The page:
Longevity isn't expected among theatre companies started by a pack of friends in their 20s who insist on making every decision collectively, and yet here are the Rude Mechanicals on the cusp of their 20th year together, with the five founders (Kirk Lynn, Madge Darlington, Sarah Richardson, Lana Lesley, and Shawn Sides) still at the helm and still poring over every choice as a team. The intensity of collaboration that causes so many art gangs to flame out so soon has, like a Maccabean miracle, kept the Rudes' light burning longer and more brightly than is natural, as seen in their two dozen company-created plays, including Requiem for Tesla, Lipstick Traces, Get Your War On, I've Never Been So Happy, and The Method Gun. Part of a generation of troupes that lit a fire under local theatre in the Nineties, the Rudes broke rules and bucked convention with shows that were original, funny, and inventively theatrical; but what distinguished them was that shared sensibility underpinning every show: curious, contentious, mischievous, and generous. It earned them scores of awards; national acclaim, with The New York Times' Margo Jefferson declaring the Rudes to be one of three companies in the U.S. making theatre that matters; national and international tours (most recently, Stop Hitting Yourself's six-week run at Lincoln Center); and being named resident theatre company at UT. But they continue to make work in Austin, a city to which they feel deeply tied. (See El Paraiso.) And they give back to the city, making their Eastside warehouse-turned-performance venue, the Off Center, available to other arts groups (often for less than they can afford), co-producing theatre with other companies, and helping teen girls express themselves creatively via their Grrl Action program. Never as rough, unlettered, or theatrically inept as their amateur-thespian namesakes in A Midsummer Night's Dream, the Rudes are like the Bard's creations in this: They're honest laborers who work with their hands, and what they make is crafted with care.

Blue Genie Art Industries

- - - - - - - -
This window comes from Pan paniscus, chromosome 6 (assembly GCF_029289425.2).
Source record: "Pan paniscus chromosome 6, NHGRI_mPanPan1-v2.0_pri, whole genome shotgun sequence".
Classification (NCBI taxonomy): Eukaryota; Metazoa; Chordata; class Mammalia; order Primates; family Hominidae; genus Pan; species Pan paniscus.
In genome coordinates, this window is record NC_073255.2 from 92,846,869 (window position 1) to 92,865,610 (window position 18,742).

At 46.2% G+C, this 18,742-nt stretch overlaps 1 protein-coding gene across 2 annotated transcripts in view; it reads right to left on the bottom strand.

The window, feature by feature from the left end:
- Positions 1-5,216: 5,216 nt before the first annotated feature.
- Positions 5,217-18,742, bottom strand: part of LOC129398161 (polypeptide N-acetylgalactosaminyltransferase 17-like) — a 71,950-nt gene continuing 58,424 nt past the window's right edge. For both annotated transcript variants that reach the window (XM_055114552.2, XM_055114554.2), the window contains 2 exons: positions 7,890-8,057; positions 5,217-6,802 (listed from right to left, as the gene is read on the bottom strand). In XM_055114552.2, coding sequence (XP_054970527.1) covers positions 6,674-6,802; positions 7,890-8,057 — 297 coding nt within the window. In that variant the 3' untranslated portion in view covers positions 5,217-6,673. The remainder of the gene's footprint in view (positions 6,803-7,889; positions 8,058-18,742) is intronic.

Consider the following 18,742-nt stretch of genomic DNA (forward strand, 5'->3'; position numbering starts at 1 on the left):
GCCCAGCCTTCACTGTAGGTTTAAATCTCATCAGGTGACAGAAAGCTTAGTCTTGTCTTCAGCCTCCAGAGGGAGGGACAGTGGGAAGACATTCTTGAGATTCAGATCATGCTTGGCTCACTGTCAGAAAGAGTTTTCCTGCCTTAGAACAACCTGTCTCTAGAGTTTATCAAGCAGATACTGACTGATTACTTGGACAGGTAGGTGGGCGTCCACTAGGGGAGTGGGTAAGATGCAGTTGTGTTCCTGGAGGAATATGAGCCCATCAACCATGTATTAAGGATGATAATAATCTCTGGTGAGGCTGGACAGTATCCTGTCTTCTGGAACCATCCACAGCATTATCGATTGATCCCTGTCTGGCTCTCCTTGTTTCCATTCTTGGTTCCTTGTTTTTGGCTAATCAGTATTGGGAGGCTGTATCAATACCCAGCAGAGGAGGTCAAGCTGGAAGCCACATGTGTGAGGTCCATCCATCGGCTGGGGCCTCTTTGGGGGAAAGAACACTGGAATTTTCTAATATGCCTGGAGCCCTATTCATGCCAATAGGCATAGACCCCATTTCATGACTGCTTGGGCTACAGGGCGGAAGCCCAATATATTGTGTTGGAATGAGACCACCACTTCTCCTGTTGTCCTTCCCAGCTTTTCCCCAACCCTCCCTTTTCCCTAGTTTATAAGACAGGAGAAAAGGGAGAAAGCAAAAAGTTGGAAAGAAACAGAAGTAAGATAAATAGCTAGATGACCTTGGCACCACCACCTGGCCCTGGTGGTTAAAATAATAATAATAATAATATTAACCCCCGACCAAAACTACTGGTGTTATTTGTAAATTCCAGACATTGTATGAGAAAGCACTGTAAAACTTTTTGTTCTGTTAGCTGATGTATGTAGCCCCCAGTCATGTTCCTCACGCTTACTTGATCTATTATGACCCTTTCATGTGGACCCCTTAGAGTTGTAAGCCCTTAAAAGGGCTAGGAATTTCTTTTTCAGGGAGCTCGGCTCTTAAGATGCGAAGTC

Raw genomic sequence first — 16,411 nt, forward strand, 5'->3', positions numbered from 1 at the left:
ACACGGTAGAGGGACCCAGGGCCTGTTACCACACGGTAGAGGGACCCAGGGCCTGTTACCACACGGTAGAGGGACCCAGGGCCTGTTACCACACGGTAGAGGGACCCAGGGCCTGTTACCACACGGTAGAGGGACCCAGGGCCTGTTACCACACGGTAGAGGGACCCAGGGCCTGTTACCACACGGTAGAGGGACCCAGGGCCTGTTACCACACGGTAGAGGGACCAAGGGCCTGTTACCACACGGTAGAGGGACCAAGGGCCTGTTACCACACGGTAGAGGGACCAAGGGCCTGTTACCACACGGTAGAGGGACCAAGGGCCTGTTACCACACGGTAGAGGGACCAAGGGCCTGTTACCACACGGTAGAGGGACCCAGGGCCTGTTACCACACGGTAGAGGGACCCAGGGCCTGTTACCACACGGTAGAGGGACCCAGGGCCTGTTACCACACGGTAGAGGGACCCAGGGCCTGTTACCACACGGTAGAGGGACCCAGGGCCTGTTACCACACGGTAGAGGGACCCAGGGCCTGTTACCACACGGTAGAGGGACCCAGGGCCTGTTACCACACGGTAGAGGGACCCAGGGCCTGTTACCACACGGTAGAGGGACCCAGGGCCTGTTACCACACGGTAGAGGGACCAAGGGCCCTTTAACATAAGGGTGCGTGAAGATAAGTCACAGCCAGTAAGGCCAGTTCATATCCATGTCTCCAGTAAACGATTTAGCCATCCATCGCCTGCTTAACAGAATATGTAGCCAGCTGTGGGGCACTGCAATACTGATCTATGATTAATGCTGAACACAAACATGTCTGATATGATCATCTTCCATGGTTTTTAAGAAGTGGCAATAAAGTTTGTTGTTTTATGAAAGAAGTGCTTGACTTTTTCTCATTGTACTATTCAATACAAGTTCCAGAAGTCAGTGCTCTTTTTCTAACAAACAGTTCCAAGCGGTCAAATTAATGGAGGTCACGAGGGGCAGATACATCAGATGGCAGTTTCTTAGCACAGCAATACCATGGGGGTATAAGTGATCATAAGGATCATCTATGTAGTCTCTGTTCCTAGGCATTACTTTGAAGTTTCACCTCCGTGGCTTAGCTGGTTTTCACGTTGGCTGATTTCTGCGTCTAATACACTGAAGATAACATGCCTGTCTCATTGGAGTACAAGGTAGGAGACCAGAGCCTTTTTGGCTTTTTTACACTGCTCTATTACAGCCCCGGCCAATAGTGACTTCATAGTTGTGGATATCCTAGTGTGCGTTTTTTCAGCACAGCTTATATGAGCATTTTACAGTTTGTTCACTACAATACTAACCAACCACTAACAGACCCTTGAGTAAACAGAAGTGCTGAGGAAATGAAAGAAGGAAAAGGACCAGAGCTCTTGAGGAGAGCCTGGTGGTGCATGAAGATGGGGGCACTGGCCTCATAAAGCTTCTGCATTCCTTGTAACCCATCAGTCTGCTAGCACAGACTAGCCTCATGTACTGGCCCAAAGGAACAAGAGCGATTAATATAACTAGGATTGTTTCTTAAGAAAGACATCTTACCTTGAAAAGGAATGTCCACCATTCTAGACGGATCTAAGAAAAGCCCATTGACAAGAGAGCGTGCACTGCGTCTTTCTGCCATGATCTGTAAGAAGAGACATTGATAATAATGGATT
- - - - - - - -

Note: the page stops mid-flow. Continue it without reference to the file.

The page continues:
Magic has nothing to do with the success of Blue Genie – the artistmakers inside the 10,000-square-foot warehouse on Springdale are simply among the hardest-working creatives in town – but the art they produce has always been enchanting. From the mystical Mayan courtyard at Casino el Camino to the armadillo-festooned entrance to Threadgill's World Headquarters to the guitar gal atop Fran's Hamburgers to the sapphire-skinned djinn who watches over their workshop and gives the group its name, Blue Genie's work has projected style and personality with the kind of imagination and playfulness that are intrinsic to the Austin spirit. Perhaps that's why so many local businesses rushed to embrace the collective's whimsical three-dimensional signage and large-scale retro murals, and even staid institutions like the Bullock Texas State History Museum and LBJ Library and Museum solicited work from it. As co-founding Genie Dana Younger told the Chronicle when he and fellow original Genies Rory Skagen and Kevin Collins crafted six massive bas-relief panels for the Bullock exterior, "There's a quality to what we produce that's kind of – well, it's specifically Austin, you know." In the 15 years since Blue Genie rose from the ashes of Younger and Collins' Black Mountain Art, the company's evolved into a highly skilled commercial operation able to tackle technically demanding projects on a genuinely monumental scale, all while maintaining its sense of humor and impeccable design. It raised the bar for commercial signage in Austin and in so doing transformed the city's look. Along the way, it's also managed to support local visual artists, through the Blue Genie Art Bazaar, an art sale that's now a holiday tradition; exhibits of artists' work in its space; and community events such as the Blue Genie Danger Derby.